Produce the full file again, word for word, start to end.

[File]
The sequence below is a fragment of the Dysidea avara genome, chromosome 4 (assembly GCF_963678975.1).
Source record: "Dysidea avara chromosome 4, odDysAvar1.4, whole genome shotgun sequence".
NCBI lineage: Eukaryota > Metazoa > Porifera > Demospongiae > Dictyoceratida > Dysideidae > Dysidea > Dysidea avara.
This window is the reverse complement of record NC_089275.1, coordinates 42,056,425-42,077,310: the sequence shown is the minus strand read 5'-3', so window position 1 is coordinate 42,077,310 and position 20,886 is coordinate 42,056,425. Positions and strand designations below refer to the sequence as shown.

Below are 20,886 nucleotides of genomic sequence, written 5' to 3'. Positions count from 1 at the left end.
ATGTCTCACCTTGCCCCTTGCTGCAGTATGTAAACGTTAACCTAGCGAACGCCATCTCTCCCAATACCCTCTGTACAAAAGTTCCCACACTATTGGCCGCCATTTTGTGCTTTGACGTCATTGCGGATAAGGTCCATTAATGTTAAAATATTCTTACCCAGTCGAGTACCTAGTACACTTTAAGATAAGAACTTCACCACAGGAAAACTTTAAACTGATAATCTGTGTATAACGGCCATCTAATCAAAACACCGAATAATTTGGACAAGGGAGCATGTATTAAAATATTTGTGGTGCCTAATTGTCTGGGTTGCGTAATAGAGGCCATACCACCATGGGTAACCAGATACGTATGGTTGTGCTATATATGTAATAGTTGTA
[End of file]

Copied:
The sequence below is a fragment of the Dysidea avara genome, chromosome 4 (assembly GCF_963678975.1).
Source record: "Dysidea avara chromosome 4, odDysAvar1.4, whole genome shotgun sequence".
NCBI lineage: Eukaryota > Metazoa > Porifera > Demospongiae > Dictyoceratida > Dysideidae > Dysidea > Dysidea avara.
This window is the reverse complement of record NC_089275.1, coordinates 42,056,425-42,077,310: the sequence shown is the minus strand read 5'-3', so window position 1 is coordinate 42,077,310 and position 20,886 is coordinate 42,056,425. Positions and strand designations below refer to the sequence as shown.

Below are 20,886 nucleotides of genomic sequence, written 5' to 3'. Positions count from 1 at the left end.
ATGTCTCACCTTGCCCCTTGCTGCAGTATGTAAACGTTAACCTAGCGAACGCCATCTCTCCCAATACCCTCTGTACAAAAGTTCCCACACTATTGGCCGCCATTTTGTGCTTTGACGTCATTGCGGATAAGGTCCATTAATGTTAAAATATTCTTACCCAGTCGAGTACCTAGTACACTTTAAGATAAGAACTTCACCACAGGAAAACTTTAAACTGATAATCTGTGTATAACGGCCATCTAATCAAAACACCGAATAATTTGGACAAGGGAGCATGTATTAAAATATTTGTGGTGCCTAATTGTCTGGGTTGCGTAATAGAGGCCATACCACCATGGGTAACCAGATACGTATGGTTGTGCTATATATGTAATAGTTGTA